4. Are there any drawbacks to sitting in the back?

While there are benefits to sitting in the back, it’s important to note that some people may experience more turbulence in this area. However, turbulence occurrences can vary from flight to flight, and it’s not exclusive to the back of the plane.

5. Are there any extra charges for seats in the back?

Most airlines do not differentiate seat charges based on their location in the plane. However, some airlines may offer premium seats with extra legroom that may be located in the back, and these seats often come with an additional cost.

6. Can families sit together in the back of the plane?

Airline seating policies may vary, but many airlines allow families to sit together regardless of their chosen seats. However, it’s always a good idea to check with the airline or make seating arrangements in advance to ensure your family can sit together.

7. Will sitting in the back affect my chances of getting off the plane quickly during an emergency?

In the event of an emergency, the proximity to emergency exits is more important than the seat’s location. Cabin crews are trained to guide passengers toward the nearest available exits, regardless of where they are seated. Safety is always the highest priority in any emergency situation.

8. Can I still enjoy in-flight entertainment if I sit in the back?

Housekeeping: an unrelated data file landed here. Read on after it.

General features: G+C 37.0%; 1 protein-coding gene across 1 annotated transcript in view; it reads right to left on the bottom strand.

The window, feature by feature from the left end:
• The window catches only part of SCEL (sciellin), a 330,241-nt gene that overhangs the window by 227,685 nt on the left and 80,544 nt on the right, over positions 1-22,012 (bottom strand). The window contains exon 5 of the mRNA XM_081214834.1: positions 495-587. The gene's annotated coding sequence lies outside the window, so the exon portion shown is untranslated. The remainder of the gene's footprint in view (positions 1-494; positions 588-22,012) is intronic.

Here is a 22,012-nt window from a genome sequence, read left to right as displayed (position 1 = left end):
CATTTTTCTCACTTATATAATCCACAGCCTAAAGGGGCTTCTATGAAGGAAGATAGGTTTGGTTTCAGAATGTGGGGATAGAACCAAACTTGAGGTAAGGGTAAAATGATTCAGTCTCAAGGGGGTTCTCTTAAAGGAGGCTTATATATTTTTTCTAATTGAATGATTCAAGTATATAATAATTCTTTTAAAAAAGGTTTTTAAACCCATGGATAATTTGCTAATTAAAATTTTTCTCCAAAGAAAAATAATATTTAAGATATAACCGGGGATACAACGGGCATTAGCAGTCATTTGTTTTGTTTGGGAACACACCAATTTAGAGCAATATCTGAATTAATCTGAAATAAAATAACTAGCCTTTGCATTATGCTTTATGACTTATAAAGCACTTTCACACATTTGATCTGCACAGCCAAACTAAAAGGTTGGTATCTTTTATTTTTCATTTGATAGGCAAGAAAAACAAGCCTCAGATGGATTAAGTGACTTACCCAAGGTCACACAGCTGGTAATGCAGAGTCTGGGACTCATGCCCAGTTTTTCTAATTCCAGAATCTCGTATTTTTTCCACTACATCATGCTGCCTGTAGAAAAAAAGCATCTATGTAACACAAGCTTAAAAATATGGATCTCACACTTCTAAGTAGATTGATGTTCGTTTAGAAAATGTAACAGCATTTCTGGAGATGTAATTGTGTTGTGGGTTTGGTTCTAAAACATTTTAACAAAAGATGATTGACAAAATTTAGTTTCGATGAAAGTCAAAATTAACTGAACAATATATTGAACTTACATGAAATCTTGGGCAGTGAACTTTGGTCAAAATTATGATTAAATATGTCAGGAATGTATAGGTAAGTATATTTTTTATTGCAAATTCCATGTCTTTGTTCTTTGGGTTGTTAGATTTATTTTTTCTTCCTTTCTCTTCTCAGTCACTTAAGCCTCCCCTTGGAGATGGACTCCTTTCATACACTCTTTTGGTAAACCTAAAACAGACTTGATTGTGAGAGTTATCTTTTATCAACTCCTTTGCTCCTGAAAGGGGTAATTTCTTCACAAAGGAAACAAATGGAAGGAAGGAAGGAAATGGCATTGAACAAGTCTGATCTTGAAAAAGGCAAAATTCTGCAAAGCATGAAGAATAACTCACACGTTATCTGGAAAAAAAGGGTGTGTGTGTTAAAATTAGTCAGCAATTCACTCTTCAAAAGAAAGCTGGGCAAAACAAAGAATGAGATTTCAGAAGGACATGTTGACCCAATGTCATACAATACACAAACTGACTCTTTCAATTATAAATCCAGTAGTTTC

All seats in a plane are typically equipped with in-flight entertainment systems. Regardless of your seat’s location, you should be able to enjoy the available entertainment options during your flight.

9. Are there any specific planes where the back is particularly good to sit in?

While the benefits mentioned earlier generally apply to most planes, certain aircraft models may have unique features. Travelers often find the back of planes with a 3-aisle configuration to be less crowded and easier to move around in, making it an appealing choice.

10. Is there a specific row in the back that provides the best experience?

Individual preferences may vary, but some passengers prefer seats in the last row or near the rear of the plane for additional recline and reduced disturbance from passengers behind them. However, it’s important to keep in mind that these seats may be near the restrooms, which could result in more foot traffic in the area.

11. Can I request a seat in the back when booking my flight?

Many airlines offer seat selection during the booking process. While it’s not guaranteed that you will have the option to select a seat in the back, you can check the available seat map and choose your preferred location if it’s available.

12. Will sitting in the back affect my chances of getting an upgrade?

Seat upgrades are typically based on factors such as frequent flyer status, ticket class, availability, and other airline-specific criteria. The seat’s location alone does not significantly impact your chances of getting an upgrade, as there are multiple factors at play when airlines consider upgrades.